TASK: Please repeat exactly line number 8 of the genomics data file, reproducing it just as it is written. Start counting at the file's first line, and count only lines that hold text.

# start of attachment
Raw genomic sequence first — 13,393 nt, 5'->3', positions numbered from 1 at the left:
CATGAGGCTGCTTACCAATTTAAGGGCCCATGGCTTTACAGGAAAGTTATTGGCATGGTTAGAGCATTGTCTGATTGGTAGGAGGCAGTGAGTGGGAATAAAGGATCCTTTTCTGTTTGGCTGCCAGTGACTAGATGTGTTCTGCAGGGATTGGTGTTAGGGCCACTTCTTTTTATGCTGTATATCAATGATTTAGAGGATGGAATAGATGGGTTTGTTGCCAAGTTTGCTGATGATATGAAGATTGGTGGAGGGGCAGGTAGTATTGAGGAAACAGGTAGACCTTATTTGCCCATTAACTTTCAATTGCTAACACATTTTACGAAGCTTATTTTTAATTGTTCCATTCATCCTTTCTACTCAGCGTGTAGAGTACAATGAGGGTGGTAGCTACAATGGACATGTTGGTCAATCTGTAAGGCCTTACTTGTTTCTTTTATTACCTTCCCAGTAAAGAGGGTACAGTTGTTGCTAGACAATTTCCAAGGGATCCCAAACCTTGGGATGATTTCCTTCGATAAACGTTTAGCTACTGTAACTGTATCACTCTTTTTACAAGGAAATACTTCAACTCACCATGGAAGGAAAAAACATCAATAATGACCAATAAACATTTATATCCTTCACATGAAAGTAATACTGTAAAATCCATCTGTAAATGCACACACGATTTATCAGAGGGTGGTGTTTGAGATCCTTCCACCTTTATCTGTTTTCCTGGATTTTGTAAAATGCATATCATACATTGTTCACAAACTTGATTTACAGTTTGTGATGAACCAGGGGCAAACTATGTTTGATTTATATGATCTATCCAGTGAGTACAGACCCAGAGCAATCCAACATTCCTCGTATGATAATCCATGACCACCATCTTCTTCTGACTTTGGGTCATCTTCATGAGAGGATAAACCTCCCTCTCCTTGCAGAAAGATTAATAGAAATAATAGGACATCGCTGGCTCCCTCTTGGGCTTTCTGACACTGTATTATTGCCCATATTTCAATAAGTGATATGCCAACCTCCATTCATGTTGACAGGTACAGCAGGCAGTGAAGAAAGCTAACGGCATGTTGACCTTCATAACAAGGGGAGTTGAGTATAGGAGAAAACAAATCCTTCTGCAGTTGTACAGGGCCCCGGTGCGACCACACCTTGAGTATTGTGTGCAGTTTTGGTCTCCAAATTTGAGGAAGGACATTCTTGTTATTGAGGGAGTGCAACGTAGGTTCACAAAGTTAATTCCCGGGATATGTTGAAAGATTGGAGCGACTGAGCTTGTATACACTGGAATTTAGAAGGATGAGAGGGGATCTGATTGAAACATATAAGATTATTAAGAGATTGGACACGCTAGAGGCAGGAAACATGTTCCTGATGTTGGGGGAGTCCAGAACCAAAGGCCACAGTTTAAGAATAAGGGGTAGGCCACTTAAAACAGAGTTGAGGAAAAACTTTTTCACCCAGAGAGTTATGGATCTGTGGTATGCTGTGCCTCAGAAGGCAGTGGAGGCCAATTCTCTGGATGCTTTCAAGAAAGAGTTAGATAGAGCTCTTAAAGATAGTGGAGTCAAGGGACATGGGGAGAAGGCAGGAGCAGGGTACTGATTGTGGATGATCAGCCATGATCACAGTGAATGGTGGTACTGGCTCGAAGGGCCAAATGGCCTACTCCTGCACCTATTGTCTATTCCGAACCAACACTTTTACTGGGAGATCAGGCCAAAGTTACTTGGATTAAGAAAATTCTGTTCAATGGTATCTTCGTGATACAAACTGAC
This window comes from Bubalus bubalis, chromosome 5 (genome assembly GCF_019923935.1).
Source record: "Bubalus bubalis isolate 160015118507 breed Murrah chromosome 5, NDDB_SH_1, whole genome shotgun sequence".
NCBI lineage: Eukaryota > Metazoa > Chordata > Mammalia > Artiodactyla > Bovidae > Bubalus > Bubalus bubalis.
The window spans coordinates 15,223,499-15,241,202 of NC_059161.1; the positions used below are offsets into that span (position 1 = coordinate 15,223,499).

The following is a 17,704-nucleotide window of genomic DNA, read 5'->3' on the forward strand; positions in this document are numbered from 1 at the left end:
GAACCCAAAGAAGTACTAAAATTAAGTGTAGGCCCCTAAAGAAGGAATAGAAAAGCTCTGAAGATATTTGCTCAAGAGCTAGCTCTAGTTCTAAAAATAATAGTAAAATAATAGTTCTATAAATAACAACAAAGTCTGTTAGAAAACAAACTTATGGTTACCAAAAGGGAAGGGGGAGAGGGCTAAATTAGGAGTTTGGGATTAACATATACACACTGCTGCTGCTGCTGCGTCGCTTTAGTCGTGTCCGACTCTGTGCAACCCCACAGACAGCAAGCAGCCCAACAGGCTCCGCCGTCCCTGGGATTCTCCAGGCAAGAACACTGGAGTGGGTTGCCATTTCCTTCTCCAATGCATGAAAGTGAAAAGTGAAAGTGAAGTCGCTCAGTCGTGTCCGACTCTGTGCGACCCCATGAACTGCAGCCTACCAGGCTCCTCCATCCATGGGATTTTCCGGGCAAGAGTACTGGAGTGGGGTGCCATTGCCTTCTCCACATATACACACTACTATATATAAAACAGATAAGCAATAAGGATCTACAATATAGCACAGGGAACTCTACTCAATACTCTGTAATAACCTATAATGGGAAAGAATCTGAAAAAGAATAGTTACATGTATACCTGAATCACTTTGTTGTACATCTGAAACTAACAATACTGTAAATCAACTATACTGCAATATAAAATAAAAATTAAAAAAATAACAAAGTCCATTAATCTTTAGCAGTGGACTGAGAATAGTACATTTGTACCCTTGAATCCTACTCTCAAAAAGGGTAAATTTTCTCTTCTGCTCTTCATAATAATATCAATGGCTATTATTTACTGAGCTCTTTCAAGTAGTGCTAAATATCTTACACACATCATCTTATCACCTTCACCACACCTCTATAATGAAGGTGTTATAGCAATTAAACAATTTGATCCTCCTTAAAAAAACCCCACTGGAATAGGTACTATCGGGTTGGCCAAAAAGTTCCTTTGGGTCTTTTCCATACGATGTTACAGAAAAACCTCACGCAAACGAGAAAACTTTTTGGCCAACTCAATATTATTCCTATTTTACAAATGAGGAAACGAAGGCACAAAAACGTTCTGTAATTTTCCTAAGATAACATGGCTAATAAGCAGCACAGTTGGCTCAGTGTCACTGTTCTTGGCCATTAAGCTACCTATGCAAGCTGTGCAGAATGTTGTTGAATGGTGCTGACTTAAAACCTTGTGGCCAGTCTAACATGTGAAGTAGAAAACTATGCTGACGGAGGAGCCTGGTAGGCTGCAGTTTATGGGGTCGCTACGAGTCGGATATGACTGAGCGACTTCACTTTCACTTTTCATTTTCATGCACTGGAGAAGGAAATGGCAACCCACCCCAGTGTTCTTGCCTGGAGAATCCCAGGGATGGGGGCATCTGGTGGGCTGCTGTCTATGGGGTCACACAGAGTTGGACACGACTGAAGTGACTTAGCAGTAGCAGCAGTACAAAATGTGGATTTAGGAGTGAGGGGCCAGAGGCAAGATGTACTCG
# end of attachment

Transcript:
GAACCCAAAGAAGTACTAAAATTAAGTGTAGGCCCCTAAAGAAGGAATAGAAAAGCTCTGAAGATATTTGCTCAAGAGCTAGCTCTAGTTCTAAAAATAATAGTAAAATAATAGTTCTATAAATAACAACAAAGTCTGTTAGAAAACAAACTTATGGTTACCAAAAGGGAAGGGGGAGAGGGCTAAATTAGGAGTTTGGGATTAACATATACACACTGCTGCTGCTGCTGCGTCGCTTTAGTCGTGTCCGACTCTGTGCAACCCCACAGACAGCAAGCAGCCCAACAGGCTCCGCCGTCCCTGGGATTCTCCAGGCAAGAACACTGGAGTGGGTTGCCATTTCCTTCTCCAATGCATGAAAGTGAAAAGTGAAAGTGAAGTCGCTCAGTCGTGTCCGACTCTGTGCGACCCCATGAACTGCAGCCTACCAGGCTCCTCCATCCATGGGATTTTCCGGGCAAGAGTACTGGAGTGGGGTGCCATTGCCTTCTCCACATATACACACTACTATATATAAAACAGATAAGCAATAAGGATCTACAATATAGCACAGGGAACTCTACTCAATACTCTGTAATAACCTATAATGGGAAAGAATCTGAAAAAGAATAGTTACATGTATACCTGAATCACTTTGTTGTACATCTGAAACTAACAATACTGTAAATCAACTATACTGCAATATAAAATAAAAATTAAAAAAATAACAAAGTCCATTAATCTTTAGCAGTGGACTGAGAATAGTACATTTGTACCCTTGAATCCTACTCTCAAAAAGGGTAAATTTTCTCTTCTGCTCTTCATAATAATATCAATGGCTATTATTTACTGAGCTCTTTCAAGTAGTGCTAAATATCTTACACACATCATCTTATCACCTTCACCACACCTCTATAATGAAGGTGTTATAGCAATTAAACAATTTGATCCTCCTTAAAAAAACCCCACTGGAATAGGTACTATCGGGTTGGCCAAAAAGTTCCTTTGGGTCTTTTCCATACGATGTTACAGAAAAACCTCACGCAAACGAGAAAACTTTTTGGCCAACTCAATATTATTCCTATTTTACAAATGAGGAAACGAAGGCACAAAAACGTTCTGTAATTTTCCTAAGATAACATGGCTAATAAGCAGCACAGTTGGCTCAGTGTCACTGTTCTTGGCCATTAAGCTACCTATGCAAGCTGTGCAGAATGTTGTTGAATGGTGCTGACTTAAAACCTTGTGGCCAGTCTAACATGTGAAGTAGAAAACTATGCTGACGGAGGAGCCTGGTAGGCTGCAGTTTATGGGGTCGCTACGAGTCGGATATGACTGAGCGACTTCACTTTCACTTTTCATTTTCATGCACTGGAGAAGGAAATGGCAACCCACCCCAGTGTTCTTGCCTGGAGAATCCCAGGGATGGGGGCATCTGGTGGGCTGCTGTCTATGGGGTCACACAGAGTTGGACACGACTGAAGTGACTTAGCAGTAGCAGCAGTACAAAATGTGGATTTAGGAGTGAGGGGCCAGAGGCAAGATGTACTCG